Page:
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North Korea unlikely to withdraw from talks with President Trump, experts say

Amanda Macias
The U.S. must establish a robust process for handling North Korea that can truly deal with the issues threatening security and stability in the region, says retired Gen. Wesley Clark.

Despite throwing the widely anticipated June 12 summit with President Donald Trump into doubt Wednesday, experts say North Korea will most likely still attend talks in Singapore to discuss the possibility of denuclearizing the Korean Peninsula.

"I don't think this is a surprise. I actually think this is part of North Korea's playbook on negotiations," said Lisa Collins, a fellow with the Korea Chair at the Center for Strategic and International Studies.

"They do this from time to time to create leverage going into negotiations," Collins added noting that the North reacted similarly ahead of the 1994 Agreed Framework and the Six-Party Talks, which both addressed the rogue regime's nuclear program.

North Korea abruptly canceled talks with Seoul scheduled for Wednesday and threatened to walk away from the June summit with Washington blaming the joint U.S. and South Korean military exercises in the region.

The North's state-run news agency described the ongoing military drills as a "provocation" and a test run for a future invasion.

Collins described Pyongyang's reaction to the planned military exercises as a "cover to express their dissatisfaction with a bunch of different issues."

"North Korea does normally take issue with military exercises but these were announced several weeks ago and even the South Koreans said that Kim Jong Un was willing to overlook the U.S. and South Korean exercises happening in the region," Collins said.

The Pentagon said the U.S. training with the South Koreans is part of an "annual training program to maintain a foundation of military readiness."

"While we will not discuss specifics, the defensive nature of these combined exercises has been clear for many decades and has not changed," Defense Department spokesman U.S. Army Col. Rob Manning said in a statement Tuesday.

North Korea's withdrawal from talks with the United States would deal a major blow to what Trump has already described as his " proudest achievement " — denuclearizing the Korean Peninsula.

Joel Wit, a senior fellow at both the US-Korea Institute at Johns Hopkins SAIS and Columbia University's Weatherhead Institute, said the move from the North could be a way "to heighten tension around the upcoming summit."

"Just as how President Trump said he'd be willing to walk out of the meeting if it wasn't a good deal I think they are sort of doing the same thing," Wit said. "I think it's part posturing but also a reflection of some serious substantive difficulties and differences that we need to have worked out before the summit. I mean, leaders don't just come to a meeting and negotiate with each other, everything is worked out beforehand."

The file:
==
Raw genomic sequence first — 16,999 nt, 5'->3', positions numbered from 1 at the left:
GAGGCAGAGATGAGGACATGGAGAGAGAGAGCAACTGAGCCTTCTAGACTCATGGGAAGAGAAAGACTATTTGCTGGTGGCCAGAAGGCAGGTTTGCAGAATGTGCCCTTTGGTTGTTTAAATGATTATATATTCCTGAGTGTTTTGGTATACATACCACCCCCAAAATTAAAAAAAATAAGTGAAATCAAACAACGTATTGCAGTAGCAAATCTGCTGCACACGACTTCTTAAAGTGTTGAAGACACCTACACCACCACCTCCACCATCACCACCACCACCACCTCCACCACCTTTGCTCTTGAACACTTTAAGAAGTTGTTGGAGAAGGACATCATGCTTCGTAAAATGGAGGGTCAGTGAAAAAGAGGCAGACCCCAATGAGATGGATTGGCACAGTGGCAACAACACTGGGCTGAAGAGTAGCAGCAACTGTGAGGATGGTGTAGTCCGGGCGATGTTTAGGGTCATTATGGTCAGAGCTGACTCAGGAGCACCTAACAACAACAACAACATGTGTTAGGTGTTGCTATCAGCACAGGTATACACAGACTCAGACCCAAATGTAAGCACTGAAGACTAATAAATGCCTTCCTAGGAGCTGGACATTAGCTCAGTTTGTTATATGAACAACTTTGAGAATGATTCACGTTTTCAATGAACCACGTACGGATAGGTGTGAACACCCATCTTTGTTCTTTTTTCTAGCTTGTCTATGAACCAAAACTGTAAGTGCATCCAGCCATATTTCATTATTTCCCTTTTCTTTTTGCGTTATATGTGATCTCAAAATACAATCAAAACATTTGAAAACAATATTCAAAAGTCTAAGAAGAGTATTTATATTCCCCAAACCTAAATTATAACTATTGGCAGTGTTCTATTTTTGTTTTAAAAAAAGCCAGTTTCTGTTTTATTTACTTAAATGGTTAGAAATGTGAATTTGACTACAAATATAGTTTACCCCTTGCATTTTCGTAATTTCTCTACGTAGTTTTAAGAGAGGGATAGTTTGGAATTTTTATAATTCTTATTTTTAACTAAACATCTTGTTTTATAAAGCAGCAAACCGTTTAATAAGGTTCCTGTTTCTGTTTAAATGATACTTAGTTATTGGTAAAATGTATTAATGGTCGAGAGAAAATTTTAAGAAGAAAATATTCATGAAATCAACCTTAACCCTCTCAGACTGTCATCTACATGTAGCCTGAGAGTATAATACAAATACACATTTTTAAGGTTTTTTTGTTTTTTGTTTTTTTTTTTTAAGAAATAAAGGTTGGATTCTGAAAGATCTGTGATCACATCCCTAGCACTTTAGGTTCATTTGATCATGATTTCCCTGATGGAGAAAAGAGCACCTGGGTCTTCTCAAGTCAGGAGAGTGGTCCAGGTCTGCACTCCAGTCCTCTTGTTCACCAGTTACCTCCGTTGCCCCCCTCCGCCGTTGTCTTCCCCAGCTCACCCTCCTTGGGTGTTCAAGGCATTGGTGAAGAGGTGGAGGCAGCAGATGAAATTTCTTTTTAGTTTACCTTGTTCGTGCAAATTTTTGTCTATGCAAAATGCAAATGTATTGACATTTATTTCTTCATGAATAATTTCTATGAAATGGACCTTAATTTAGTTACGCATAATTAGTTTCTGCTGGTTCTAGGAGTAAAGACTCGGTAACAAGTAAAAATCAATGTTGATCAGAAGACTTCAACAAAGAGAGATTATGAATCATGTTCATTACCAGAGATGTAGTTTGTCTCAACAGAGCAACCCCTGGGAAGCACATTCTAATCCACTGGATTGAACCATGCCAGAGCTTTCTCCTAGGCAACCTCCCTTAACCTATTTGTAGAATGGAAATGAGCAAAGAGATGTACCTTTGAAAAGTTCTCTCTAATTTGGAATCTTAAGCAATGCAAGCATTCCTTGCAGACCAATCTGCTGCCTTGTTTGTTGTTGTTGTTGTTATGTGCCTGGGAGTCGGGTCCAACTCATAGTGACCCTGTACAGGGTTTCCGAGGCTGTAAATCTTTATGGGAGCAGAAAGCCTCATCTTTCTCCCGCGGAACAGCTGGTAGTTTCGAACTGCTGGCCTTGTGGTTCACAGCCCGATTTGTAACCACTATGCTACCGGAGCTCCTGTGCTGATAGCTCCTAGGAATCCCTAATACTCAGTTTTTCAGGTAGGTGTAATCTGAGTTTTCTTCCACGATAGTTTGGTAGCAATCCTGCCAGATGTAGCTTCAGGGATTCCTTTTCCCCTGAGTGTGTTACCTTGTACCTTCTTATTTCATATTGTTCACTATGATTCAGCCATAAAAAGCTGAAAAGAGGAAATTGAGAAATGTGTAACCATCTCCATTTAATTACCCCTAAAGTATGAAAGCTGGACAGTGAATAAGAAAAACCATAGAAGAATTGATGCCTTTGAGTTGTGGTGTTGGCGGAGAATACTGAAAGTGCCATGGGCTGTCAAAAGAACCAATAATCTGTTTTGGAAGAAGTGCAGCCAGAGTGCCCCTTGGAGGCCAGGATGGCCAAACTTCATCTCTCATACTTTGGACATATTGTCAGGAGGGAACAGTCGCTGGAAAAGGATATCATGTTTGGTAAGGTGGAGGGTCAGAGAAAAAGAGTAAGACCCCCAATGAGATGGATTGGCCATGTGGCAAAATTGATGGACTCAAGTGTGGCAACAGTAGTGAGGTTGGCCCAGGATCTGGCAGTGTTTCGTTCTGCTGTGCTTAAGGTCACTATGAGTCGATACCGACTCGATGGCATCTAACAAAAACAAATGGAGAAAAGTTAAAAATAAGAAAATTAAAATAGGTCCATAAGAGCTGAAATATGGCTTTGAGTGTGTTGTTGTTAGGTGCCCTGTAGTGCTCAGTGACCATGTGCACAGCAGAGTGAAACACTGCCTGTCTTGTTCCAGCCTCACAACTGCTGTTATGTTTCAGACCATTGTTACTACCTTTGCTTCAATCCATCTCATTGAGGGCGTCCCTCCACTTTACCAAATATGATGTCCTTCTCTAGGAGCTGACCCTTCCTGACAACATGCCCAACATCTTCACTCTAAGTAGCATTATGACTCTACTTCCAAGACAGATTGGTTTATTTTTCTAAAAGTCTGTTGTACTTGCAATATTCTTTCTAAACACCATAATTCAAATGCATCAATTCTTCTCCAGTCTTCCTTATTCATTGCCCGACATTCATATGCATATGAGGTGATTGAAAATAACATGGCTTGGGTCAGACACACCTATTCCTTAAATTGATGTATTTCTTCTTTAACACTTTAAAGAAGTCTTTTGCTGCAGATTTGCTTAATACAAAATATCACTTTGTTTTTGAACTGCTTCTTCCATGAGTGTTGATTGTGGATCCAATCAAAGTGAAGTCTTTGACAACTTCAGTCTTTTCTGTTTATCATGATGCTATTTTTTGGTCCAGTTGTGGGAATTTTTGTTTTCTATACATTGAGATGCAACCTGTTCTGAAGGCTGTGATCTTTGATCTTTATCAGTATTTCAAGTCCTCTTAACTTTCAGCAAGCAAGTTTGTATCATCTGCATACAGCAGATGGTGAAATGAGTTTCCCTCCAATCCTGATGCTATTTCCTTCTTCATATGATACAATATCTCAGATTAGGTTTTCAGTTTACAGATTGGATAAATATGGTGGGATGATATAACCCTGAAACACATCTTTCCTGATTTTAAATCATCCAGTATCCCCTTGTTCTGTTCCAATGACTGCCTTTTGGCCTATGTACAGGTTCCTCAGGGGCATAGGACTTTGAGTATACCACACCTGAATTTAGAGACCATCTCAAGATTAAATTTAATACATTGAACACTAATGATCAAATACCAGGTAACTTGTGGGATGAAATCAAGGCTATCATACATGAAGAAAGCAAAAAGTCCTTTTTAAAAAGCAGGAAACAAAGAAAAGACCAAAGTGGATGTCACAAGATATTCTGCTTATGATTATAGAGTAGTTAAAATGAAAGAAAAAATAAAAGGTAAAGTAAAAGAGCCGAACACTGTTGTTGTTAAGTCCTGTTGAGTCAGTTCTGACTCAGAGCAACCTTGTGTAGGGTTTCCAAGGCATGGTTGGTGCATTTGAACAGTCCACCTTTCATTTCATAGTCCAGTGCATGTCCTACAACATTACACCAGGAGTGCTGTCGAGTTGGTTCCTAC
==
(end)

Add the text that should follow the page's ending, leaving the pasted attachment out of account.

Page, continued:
Wit, who spent six years working on the Clinton-era Agreed Framework and another 15 years at the State Department engaged in arms control and non-proliferation issues, noted North Korea's aversion to national security advisor John Bolton.

Bolton, a former United Nations ambassador, penned an op-ed in The Wall Street Journal titled "The Legal Case for Striking North Korea First" weeks before becoming Trump's third national security advisor.


He was named as one of the points of contention in North Korea's statement Wednesday .

"We do not hide our feeling of repugnance toward him," a North Korean official said of Bolton, warning Trump to not listen to the hard-line advisor.

"They have a long history with John Bolton" who was "sort of the architect of the collapse of the 1994 Agreed Framework when he was in the Bush administration," Wit says.

What's more, Wit adds that Bolton's recent comments on Libya's dismantlement of its nuclear weapons program did not appeal to the North Koreans.

"North Korea gives up everything including their nuclear weapons and then they get something in return is just something they are not going to do," Wit said. "That is not their model."

Echoing similar sentiments, DJ Peterson, president of Longview Global Advisors, a geopolitics and economic risk advisory group, said the reclusive leader of the North is "watching what is going on in Washington very closely."

"I think they are paying attention to the general chatter in the U.S. media and to Trump's more hard-line team in Washington and John Bolton is a prime example of this," Peterson said.

He also noted that Kim could be concerned with Trump's decision to withdraw from the Iran nuclear deal.

"I think there are emerging concerns in Pyongyang about what they heard from President Trump and his announcement to abandon the Iran nuclear deal," Peterson said. "That probably really worried them and so they might be thinking of taking a slower approach to these talks."

And while it remains to be seen if North Korea will decide to leave the proposed talks with the U.S., Peterson notes that Kim lacks experience in diplomacy.

"Kim Jong Un has very little international experience, let alone negotiation experience on big issues, so one could expect for him to get cold feet," Peterson said.